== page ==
• A Garden Essentials Gift basket - and a Book - Real Food For a Change, by Wayne Roberts
  • Own Leafy Vegetables: Complete mini garden kit with seeds and peat pellets and planters
  • A bag with Herbed Vinegars - and a Book - The Family Kitchen Garden: How to Plant, Grow and Cook Together - by Karen Liebreich, Jutta Wagner and Annette WendlandAnd
  • More fabulous prizes to be announced!

Thank you to FoodShare, Live Green Toronto, Gayla Trail, Zora Ignjatovic, and Laura Berman for generously donating these prizes.

US survey shows grantmaking fell 8.4% in 2009

The Non-profit Times reports that during 2009 the amount of grants awarded by 75,000 foundations across the USA fell 8.4 % from the prior year. This despite foundations cutting costs of their own operations. The article predicts that US foundation giving will remain flat at the current level for the foreseeable future.

New Mind Space's Pillowfight May 8

Feathers fly and teddies soar as you converge for a giant urban pillow fight! Swing and whack as you evade pillow-wielding assailants. Bring a soft pillow at 3 PM and wait for the signal. Pillow fight!

Come say goodbye to Yonge-Eglinton Square - it is being bulldozed later this year so more stores can be built.

Costumes and funky pillows encouraged :)

Pillow Fight Toronto
Yonge-Eglinton Square @ 3:00 PM
Saturday, May 8th 2010
Rain or shine! Free and all ages!

Monday, April 19, 2010

Words on the Wall, Apr. 21

To celebrate the re-issue of his groundbreaking study, Remembrance Of Patients Past (
University of Toronto Press), scholar and activist Geoffrey Reaume will conduct a walking tour of the wall surrounding the Centre for Addiction and Mental Health (CAMH ) grounds at 1001 Queen St. West. He will then guide the group to the Gladstone Hotel, where he will have an on-stage conversation Ruth Ruth Stackhouse of Friendly Spike Theatre Band. Three of the installation pieces from The Story Behind The Wall, an exhibition by Workman Arts (WA) inspired by Reaume’s text, will be featured on-stage. There will be a silent auction of bricks painted by local artists. Proceeds from the auction will be donated to the Psychiatric Survivors Archives of Toronto (PSAT) for the purpose of purchasing commemorative plaques detailing the history of the 19th century patient-built wall and other aspects of unpaid patient labour. Marc Glassman, Executive Director of This Is Not A Reading Series, will host the evening event. – A TINARS event presented by University of Toronto Press, Gladstone Hotel, NOW Magazine,, Take Five On CIUT, Psychiatric Survivor Archives of Toronto and Workman Arts.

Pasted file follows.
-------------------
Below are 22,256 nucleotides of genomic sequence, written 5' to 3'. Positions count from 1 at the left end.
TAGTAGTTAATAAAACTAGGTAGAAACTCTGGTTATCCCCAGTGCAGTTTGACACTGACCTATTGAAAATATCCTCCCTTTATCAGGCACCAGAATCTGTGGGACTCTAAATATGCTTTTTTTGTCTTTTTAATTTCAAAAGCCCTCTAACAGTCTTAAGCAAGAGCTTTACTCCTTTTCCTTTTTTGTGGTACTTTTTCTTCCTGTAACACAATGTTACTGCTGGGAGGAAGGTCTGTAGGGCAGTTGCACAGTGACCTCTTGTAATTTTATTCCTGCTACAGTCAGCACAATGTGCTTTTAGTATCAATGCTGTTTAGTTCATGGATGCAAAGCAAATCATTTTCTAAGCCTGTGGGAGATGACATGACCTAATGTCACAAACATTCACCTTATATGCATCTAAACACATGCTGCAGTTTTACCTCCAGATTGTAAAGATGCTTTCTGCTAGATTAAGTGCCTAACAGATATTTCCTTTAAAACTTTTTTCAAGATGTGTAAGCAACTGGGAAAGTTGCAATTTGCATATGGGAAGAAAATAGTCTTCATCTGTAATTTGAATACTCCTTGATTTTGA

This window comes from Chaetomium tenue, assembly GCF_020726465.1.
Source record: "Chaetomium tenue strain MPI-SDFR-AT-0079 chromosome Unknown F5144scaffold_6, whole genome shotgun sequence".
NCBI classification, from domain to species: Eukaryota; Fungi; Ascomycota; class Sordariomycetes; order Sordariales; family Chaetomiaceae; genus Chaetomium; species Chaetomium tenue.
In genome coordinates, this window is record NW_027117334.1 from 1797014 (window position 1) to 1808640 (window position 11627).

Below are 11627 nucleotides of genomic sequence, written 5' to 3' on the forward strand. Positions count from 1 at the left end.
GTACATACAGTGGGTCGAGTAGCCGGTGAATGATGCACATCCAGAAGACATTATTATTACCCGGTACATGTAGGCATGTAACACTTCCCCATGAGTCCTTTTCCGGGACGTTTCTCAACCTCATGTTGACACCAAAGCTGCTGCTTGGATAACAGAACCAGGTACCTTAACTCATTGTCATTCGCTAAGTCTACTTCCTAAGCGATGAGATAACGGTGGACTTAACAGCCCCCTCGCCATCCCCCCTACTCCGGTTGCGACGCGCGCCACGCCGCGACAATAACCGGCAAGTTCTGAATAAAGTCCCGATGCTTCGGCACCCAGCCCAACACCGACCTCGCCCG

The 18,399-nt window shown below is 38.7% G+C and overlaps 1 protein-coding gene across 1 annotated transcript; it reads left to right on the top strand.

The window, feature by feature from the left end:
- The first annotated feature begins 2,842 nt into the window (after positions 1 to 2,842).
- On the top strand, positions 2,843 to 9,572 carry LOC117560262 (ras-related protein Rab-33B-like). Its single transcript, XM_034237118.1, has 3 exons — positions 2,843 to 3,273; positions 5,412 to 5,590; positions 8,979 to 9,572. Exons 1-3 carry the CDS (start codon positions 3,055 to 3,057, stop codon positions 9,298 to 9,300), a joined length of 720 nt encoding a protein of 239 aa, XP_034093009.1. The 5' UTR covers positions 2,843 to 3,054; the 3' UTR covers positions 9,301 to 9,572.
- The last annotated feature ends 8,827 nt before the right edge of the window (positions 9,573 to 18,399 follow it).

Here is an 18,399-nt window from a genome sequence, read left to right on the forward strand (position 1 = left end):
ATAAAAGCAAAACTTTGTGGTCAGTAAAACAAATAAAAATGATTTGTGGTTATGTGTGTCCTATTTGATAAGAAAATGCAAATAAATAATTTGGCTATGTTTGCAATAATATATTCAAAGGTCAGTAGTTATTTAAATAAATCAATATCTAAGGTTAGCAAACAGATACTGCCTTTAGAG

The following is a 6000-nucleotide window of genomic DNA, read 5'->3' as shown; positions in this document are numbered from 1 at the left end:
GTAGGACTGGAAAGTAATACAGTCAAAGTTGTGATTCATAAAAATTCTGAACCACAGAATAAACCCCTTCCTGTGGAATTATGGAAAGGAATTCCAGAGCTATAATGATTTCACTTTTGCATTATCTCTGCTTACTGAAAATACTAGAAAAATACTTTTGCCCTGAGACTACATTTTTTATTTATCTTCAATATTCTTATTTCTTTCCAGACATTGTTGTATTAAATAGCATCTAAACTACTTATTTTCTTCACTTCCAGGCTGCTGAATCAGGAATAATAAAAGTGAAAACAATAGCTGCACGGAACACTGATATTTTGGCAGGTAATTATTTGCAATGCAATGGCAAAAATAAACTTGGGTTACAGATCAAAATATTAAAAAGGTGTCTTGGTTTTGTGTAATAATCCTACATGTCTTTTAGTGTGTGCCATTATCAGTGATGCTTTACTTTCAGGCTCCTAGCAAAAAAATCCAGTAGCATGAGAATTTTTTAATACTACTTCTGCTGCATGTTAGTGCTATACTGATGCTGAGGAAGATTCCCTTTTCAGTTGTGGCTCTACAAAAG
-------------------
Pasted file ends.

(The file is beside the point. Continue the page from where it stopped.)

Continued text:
Gladstone Hotel Ballroom,
1214 Queen St West, Toronto
Wed Apr 21:
8:00pm (Doors 7:30pm) $5 (Free With Book Purchase)

Silent Auction Viewing Begins
4pm, Gladstone Hotel Ballroom,
Wall Walking Tour
6pm, Main Entrance, CAMH, 1001 Queen St West
Interview / Auction
8 pm (Doors 7:30pm), Gladstone Ballroom, Gladston Hotel, 1214 Queen St. West

REMEMBRANCE OF PATIENTS PAST Historian Geoffrey Reaume remembers previously forgotten psychiatric patients in his groundbreaking study, Remembrance Of Patients Past, by examining in rich detail their daily life at the Toronto Hospital for the Insane (now called the Centre for Addiction and Mental Health - CAMH) from 1870-1940. Psychiatric patients endured abuse and could lead monotonous lives inside the asylum's walls, yet these same women and men worked hard at unpaid institutional jobs for years and decades on end, created their own entertainment, even in some cases made their own clothes, while forming meaningful relationships with other patients and some staff.

Using first person accounts by and about patients - including letters written by inmates which were confiscated by hospital staff - Reaume weaves together a tapestry of stories about the daily lives of people confined behind brick walls that patients themselves built.

GEOFFREY REAUME is an associate professor in the Critical Disability Studies Graduate Program at
York University.

RUTH RUTH STACKHOUSE is a proud member of the psychiatric survivor community. She studied theater in
New York City and is currently Theatre Director of the Friendly Spike Theatre Band. A long-standing activist, she has protested against institutional confinement and the exploitation of patient labour.

THE PSYCHIATRIC SURVIVOR ARCHIVES OF TORONTO (PSAT) is dedicated to ensuring that the rich history of people who have experienced the psychiatric system is preserved for our community and the wider community as a resource from which everyone can share and learn. PSAT is a grass roots organization that is run for and by psychiatric survivors and seeks to reflect the broad diversity of views that are expressed by all people with a psychiatric history however they choose to self-identify.